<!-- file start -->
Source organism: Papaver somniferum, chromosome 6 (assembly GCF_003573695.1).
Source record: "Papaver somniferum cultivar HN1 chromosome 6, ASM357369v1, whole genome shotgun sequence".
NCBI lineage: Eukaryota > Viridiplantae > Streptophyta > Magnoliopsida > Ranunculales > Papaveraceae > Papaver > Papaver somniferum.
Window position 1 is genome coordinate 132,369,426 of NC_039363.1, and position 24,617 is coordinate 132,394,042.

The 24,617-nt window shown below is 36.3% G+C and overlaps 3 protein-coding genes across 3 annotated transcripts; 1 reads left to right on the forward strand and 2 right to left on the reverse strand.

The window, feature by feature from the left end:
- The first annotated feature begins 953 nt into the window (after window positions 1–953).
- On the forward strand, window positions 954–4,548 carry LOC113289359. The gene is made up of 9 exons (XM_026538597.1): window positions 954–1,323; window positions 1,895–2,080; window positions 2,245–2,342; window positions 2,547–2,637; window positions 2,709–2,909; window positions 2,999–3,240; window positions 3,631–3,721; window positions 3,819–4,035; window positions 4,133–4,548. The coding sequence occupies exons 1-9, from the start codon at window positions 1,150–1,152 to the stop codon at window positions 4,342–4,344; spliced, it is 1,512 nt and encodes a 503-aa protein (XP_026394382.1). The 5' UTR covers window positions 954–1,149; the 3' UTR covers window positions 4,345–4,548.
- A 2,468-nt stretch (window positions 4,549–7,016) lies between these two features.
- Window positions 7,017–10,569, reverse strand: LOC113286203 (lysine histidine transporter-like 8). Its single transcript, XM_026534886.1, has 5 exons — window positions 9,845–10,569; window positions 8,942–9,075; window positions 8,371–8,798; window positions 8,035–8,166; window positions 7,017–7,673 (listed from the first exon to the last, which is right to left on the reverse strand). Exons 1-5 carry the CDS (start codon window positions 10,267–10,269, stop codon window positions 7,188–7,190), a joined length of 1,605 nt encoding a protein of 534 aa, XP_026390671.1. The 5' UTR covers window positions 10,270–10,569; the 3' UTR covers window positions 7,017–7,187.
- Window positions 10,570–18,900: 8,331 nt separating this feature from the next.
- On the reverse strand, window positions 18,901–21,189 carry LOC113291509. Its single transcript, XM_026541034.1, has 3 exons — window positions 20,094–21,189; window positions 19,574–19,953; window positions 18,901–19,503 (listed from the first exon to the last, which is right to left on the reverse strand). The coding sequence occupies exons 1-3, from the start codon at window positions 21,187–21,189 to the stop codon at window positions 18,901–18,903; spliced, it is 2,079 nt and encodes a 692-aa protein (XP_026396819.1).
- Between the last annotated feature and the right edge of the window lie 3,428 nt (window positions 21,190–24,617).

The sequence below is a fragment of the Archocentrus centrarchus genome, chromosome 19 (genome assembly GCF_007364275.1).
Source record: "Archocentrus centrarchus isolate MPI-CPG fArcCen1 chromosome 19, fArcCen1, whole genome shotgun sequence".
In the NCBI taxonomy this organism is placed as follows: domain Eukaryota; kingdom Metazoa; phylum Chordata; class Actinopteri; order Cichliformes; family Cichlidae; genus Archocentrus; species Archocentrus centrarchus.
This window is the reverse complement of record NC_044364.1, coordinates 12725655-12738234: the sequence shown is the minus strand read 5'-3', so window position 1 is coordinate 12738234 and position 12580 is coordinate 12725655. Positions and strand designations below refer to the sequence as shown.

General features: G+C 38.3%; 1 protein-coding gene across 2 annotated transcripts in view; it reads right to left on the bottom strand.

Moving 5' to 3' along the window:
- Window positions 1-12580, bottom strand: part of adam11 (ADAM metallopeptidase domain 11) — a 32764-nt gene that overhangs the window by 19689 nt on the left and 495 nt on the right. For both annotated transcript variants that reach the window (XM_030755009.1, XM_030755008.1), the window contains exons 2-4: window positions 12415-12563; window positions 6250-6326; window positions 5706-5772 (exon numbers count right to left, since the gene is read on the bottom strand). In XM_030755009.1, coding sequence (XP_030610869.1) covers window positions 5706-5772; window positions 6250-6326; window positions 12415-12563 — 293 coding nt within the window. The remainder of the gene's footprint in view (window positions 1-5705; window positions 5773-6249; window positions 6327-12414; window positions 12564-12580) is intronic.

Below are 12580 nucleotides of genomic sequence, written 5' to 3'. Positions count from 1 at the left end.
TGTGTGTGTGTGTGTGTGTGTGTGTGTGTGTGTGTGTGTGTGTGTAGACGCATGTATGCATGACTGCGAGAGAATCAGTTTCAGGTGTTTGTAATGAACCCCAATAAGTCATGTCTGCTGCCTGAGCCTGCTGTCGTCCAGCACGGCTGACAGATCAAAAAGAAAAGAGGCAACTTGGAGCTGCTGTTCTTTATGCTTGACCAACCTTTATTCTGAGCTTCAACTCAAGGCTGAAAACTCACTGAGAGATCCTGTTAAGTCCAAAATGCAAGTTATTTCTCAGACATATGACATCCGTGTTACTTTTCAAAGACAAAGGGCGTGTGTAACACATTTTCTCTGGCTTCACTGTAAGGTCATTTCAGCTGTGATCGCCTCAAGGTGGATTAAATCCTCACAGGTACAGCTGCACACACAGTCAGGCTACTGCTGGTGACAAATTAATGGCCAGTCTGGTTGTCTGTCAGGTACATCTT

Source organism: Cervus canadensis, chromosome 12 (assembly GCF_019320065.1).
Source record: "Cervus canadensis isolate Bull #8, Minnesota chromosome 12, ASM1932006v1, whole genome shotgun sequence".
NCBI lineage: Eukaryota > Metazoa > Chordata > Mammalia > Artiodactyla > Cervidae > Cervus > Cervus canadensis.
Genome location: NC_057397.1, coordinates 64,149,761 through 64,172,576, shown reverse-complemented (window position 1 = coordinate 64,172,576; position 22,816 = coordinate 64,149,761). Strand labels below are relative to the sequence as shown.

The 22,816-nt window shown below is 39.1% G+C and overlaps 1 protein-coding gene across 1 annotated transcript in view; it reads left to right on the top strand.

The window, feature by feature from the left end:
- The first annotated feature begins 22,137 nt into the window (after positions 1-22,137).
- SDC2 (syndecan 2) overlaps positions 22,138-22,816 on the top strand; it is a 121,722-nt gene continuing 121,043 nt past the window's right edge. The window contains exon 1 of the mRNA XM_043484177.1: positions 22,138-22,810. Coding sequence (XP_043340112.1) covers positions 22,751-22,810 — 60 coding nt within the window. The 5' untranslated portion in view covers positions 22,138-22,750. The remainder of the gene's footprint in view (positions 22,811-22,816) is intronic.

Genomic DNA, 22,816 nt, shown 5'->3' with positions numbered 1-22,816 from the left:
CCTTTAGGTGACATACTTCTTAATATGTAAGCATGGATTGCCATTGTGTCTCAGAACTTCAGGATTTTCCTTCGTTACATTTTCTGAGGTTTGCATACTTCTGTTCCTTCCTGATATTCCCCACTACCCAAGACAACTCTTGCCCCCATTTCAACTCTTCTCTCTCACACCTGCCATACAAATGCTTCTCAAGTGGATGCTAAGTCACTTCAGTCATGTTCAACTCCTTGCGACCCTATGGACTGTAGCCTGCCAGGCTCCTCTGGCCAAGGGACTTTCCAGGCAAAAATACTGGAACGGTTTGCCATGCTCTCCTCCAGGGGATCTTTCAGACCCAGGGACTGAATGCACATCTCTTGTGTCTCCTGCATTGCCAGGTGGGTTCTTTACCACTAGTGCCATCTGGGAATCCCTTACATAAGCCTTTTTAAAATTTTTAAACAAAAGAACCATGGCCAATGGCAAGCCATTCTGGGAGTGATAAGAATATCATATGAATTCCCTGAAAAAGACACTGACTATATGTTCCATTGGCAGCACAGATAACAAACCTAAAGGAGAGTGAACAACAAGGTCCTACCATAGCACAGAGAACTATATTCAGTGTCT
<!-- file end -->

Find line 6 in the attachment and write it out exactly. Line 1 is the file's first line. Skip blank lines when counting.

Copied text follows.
The window, feature by feature from the left end: